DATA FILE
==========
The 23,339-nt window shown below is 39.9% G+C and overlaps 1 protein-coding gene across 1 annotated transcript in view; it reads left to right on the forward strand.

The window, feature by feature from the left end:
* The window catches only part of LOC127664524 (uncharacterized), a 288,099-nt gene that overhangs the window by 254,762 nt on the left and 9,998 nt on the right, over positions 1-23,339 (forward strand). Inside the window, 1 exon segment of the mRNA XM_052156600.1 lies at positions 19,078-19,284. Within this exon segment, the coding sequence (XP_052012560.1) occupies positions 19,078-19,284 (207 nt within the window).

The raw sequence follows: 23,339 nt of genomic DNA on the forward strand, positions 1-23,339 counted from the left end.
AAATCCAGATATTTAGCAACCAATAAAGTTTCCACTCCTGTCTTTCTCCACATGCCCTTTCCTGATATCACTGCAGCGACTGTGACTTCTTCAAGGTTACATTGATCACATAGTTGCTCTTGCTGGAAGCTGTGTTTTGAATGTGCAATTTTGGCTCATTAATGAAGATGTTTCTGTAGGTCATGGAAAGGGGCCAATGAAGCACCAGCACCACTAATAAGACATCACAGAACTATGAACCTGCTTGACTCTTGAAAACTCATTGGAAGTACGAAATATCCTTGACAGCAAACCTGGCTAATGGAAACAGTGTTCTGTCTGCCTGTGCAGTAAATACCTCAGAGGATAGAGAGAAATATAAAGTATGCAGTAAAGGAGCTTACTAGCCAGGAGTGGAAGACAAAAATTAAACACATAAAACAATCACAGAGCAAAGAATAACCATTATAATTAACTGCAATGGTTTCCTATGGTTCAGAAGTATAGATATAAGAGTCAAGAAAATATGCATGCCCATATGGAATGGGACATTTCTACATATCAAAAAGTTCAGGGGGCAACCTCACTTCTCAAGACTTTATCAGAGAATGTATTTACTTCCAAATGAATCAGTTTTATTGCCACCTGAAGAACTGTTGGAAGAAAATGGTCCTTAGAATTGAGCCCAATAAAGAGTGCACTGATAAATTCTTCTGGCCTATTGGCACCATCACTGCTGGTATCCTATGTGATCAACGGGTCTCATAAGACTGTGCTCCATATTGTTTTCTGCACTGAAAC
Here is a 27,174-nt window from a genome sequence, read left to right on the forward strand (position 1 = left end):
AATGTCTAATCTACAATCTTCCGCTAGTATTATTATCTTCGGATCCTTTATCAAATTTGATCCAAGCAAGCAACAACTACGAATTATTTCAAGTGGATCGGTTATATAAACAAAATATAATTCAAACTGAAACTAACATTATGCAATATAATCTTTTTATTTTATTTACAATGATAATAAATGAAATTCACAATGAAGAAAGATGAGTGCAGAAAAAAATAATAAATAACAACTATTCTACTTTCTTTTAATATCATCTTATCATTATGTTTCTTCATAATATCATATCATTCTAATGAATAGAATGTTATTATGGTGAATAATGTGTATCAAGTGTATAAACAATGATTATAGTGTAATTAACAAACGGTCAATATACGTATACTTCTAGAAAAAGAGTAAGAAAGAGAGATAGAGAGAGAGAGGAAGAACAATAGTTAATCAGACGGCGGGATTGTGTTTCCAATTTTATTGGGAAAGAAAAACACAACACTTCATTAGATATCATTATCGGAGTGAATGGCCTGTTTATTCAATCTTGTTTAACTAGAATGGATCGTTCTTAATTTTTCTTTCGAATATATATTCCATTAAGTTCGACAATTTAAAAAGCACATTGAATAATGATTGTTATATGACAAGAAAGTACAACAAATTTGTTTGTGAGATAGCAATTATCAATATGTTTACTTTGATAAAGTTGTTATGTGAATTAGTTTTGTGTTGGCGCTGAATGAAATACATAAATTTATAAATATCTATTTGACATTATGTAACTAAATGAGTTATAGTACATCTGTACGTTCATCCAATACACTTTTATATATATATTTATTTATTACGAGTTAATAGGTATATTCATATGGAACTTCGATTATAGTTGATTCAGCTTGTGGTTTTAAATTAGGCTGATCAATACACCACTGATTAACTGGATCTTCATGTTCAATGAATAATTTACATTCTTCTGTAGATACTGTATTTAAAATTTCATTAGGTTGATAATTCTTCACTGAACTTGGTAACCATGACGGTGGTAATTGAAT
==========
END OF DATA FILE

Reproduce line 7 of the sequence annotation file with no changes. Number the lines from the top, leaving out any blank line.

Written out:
AATGTCTAATCTACAATCTTCCGCTAGTATTATTATCTTCGGATCCTTTATCAAATTTGATCCAAGCAAGCAACAACTACGAATTATTTCAAGTGGATCGGTTATATAAACAAAATATAATTCAAACTGAAACTAACATTATGCAATATAATCTTTTTATTTTATTTACAATGATAATAAATGAAATTCACAATGAAGAAAGATGAGTGCAGAAAAAAATAATAAATAACAACTATTCTACTTTCTTTTAATATCATCTTATCATTATGTTTCTTCATAATATCATATCATTCTAATGAATAGAATGTTATTATGGTGAATAATGTGTATCAAGTGTATAAACAATGATTATAGTGTAATTAACAAACGGTCAATATACGTATACTTCTAGAAAAAGAGTAAGAAAGAGAGATAGAGAGAGAGAGGAAGAACAATAGTTAATCAGACGGCGGGATTGTGTTTCCAATTTTATTGGGAAAGAAAAACACAACACTTCATTAGATATCATTATCGGAGTGAATGGCCTGTTTATTCAATCTTGTTTAACTAGAATGGATCGTTCTTAATTTTTCTTTCGAATATATATTCCATTAAGTTCGACAATTTAAAAAGCACATTGAATAATGATTGTTATATGACAAGAAAGTACAACAAATTTGTTTGTGAGATAGCAATTATCAATATGTTTACTTTGATAAAGTTGTTATGTGAATTAGTTTTGTGTTGGCGCTGAATGAAATACATAAATTTATAAATATCTATTTGACATTATGTAACTAAATGAGTTATAGTACATCTGTACGTTCATCCAATACACTTTTATATATATATTTATTTATTACGAGTTAATAGGTATATTCATATGGAACTTCGATTATAGTTGATTCAGCTTGTGGTTTTAAATTAGGCTGATCAATACACCACTGATTAACTGGATCTTCATGTTCAATGAATAATTTACATTCTTCTGTAGATACTGTATTTAAAATTTCATTAGGTTGATAATTCTTCACTGAACTTGGTAACCATGACGGTGGTAATTGAAT